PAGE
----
"frequent stayer" account number.  I called to enroll in the program, found
out that I already was enrolled (11/95)) and that my account number was my
SSN!  No, they can't change your number now, but plan to do so later in the
year for all "old" accounts that use the SSN.

Can they have been that electronically clueless as recently as November
1995?  Looks like it.

Willis Frick

Re: 15th century time machine and y2k (RISKS-19.79)

danny burstein <>
Sun, 7 Jun 1998 19:11:32 -0400 (EDT)
Are they trolling?

(a) if it was a 15th-century invention, it would have been built in the
1400s, not in 1600

(b) how did it handle September 1752?

(c) a report from an unnamed "Japanese press" outlet describing a similarly
unnamed museum in Liverpool, England?

  [On (a), Off-by-one errors are very common in naming centuries.  And this
  is only an off-by-one rather than off-by-two.  Ignoring us computer folks
  who like to count from 0, 1600 was the last year of the 16th century.
  On (b), Obviously it didn't.  but that was only a slip of a bunch of
  days and  one doubts that this thing was accurate enough to worry
  about that -- not to mention leap-second corrections.
  On (c), Apparently's logo confused our contributor?
  And then there is (d), This whole item was rather whimsical anyway.  PGN]

Re: Navy stops teaching celestial navigation (RISKS-19.79)

Sat, 6 Jun 1998 19:57:15 EDT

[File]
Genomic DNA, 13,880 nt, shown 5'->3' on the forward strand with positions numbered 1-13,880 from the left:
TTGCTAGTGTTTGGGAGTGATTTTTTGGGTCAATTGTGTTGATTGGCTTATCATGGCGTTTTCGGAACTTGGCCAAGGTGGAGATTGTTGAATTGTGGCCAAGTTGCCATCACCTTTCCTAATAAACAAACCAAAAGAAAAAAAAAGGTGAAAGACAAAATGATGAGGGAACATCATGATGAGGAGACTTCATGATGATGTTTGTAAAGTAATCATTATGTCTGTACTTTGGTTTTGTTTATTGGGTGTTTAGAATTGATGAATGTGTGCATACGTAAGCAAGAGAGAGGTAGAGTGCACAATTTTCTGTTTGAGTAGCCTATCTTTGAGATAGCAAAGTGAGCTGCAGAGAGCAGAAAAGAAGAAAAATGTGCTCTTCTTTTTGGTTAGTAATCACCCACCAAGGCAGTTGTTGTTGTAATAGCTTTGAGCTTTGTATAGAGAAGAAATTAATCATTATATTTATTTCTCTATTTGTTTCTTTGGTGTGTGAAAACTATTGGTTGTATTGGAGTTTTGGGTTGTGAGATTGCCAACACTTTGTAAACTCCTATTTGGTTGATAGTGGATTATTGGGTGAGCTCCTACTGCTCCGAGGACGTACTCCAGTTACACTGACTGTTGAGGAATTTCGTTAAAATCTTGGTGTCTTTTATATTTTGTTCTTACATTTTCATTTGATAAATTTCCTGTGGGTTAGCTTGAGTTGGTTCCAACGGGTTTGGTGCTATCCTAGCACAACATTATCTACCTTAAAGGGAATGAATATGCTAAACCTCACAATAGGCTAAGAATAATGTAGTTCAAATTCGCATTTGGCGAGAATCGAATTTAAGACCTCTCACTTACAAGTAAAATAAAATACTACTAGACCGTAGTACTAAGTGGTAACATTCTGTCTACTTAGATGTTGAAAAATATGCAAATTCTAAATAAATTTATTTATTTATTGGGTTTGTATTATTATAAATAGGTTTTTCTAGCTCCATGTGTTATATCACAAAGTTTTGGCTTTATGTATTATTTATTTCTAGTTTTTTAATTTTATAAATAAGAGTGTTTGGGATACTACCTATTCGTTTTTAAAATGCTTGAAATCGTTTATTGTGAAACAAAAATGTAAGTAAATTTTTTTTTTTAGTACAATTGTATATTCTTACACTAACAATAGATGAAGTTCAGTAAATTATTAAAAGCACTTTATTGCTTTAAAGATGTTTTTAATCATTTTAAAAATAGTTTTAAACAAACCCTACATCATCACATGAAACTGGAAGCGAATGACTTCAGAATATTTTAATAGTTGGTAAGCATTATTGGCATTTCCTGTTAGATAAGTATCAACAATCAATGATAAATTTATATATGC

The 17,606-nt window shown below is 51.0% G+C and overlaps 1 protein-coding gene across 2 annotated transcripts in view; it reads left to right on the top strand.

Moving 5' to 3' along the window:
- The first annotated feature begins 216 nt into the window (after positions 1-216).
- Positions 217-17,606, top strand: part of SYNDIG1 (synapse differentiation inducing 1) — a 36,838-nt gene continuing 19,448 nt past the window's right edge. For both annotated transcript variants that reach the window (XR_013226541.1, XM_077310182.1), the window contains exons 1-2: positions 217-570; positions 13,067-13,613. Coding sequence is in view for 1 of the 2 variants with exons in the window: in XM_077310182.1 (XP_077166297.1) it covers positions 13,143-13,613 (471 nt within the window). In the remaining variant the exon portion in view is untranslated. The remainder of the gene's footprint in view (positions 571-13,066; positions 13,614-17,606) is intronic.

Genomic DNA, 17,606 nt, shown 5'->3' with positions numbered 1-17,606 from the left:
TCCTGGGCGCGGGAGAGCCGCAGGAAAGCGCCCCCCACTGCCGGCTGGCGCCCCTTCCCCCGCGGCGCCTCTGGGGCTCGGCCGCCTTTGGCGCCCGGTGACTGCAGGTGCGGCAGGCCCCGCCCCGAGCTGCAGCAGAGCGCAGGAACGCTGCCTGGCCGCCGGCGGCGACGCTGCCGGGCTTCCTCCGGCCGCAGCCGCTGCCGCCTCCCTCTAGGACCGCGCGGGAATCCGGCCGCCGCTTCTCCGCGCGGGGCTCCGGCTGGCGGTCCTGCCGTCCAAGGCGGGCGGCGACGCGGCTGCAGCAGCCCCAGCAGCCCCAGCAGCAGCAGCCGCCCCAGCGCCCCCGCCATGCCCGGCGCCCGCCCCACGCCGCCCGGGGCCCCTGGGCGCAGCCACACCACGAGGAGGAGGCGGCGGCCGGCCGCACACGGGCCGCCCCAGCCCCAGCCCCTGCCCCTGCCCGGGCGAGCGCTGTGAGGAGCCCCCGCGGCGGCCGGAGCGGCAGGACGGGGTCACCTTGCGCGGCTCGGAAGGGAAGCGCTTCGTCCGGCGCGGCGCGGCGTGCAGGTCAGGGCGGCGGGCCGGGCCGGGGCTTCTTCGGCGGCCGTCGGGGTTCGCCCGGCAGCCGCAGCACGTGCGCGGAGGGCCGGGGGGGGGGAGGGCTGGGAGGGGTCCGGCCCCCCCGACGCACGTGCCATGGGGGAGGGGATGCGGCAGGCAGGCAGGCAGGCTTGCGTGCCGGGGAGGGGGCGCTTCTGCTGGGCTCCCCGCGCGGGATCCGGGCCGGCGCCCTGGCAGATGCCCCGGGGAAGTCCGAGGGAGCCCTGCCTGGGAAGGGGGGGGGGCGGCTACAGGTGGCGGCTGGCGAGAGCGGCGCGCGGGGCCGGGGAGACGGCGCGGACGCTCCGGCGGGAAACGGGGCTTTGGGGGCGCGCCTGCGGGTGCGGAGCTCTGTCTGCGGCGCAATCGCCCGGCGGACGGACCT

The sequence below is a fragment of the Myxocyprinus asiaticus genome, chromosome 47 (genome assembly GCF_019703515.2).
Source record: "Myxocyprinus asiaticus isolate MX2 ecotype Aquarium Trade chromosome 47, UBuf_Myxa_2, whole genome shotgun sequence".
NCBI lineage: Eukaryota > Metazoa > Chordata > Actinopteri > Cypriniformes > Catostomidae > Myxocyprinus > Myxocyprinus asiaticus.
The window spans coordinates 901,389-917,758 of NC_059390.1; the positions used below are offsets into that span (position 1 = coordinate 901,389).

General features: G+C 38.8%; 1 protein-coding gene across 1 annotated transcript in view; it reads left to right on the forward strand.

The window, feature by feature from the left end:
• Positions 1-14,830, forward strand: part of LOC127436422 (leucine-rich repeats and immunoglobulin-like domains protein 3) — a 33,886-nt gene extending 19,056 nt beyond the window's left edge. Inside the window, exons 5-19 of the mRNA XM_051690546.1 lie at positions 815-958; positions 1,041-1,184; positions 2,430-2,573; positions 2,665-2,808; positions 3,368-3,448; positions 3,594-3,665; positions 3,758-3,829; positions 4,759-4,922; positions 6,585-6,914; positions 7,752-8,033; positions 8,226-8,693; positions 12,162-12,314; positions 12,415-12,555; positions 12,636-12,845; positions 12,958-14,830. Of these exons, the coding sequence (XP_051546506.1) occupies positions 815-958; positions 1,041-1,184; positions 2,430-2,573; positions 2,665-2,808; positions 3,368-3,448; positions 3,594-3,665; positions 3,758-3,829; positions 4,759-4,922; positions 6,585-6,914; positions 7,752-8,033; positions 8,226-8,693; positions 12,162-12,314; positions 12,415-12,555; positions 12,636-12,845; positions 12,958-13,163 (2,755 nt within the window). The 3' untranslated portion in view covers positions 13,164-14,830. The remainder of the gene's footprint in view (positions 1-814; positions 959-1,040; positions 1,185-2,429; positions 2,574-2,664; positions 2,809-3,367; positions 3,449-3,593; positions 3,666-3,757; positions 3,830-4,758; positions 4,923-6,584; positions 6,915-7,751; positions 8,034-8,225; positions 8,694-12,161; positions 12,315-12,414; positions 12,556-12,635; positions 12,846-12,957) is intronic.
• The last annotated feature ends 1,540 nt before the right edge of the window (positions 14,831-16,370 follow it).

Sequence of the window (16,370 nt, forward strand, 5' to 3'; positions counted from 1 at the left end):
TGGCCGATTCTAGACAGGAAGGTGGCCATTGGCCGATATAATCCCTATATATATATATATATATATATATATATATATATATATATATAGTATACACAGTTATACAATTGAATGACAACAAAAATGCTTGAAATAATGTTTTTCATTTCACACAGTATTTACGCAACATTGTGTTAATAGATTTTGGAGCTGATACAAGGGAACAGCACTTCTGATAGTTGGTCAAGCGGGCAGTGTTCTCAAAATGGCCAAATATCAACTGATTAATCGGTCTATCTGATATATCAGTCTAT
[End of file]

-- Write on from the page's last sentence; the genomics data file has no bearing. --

The real problem to this ex-GI is that what happens when war breaks out and
we find the GPS signal either jammed or, worse, meaconed[*] (theoretically,
proper meaconing could result in your cruise missile heading for one of your
own sites...).  Given the reliance the US armed forces are placing on GPS,
it is an obvious Achilles heel to attack.

  [* meaconed = misbeaconed, not misspeakin'?  PGN]

Yes, there are backups, principally:

1) Radio beacons (LORAN, SHORAN, etc): Subject to jamming and beaconing

2) Inertial Navigation: Subject to drift over time. Most commonly updated by
... STAR SHOTS (i.e.: celestial navigation)

A related problem to this old grunt is that we are equipping every platoon
in the US Army with GPS. Admittedly, there is an old army saying that the
most dangerous thing on the battlefield is a second lieutenant with a map
and compass, but what happens when the GPS takes a round, the battery
resupply gets screwed up, the platoon dud forgets and leaves it behind...
150 years ago Carl Von Clausewitz came up with what he termed "friction" in
warfare - all sorts of little things go wrong frustrating the commander's
intent. Indeed, from his view, you don't win a battle, you avoid losing it
by making the fewest screwups. This is such a military given, that the US
Army lists "Simplicity" (who do you think came up with KISS - Keep It
Simple, Stupid?) as one of the Nine Principals of War. Complex plans,
complex devices fall apart...why do you think that a guy with a rifle with a
bayonet on the end is what still decides wars?

Now imagine you've got a unit which has become dependent on the GPS and have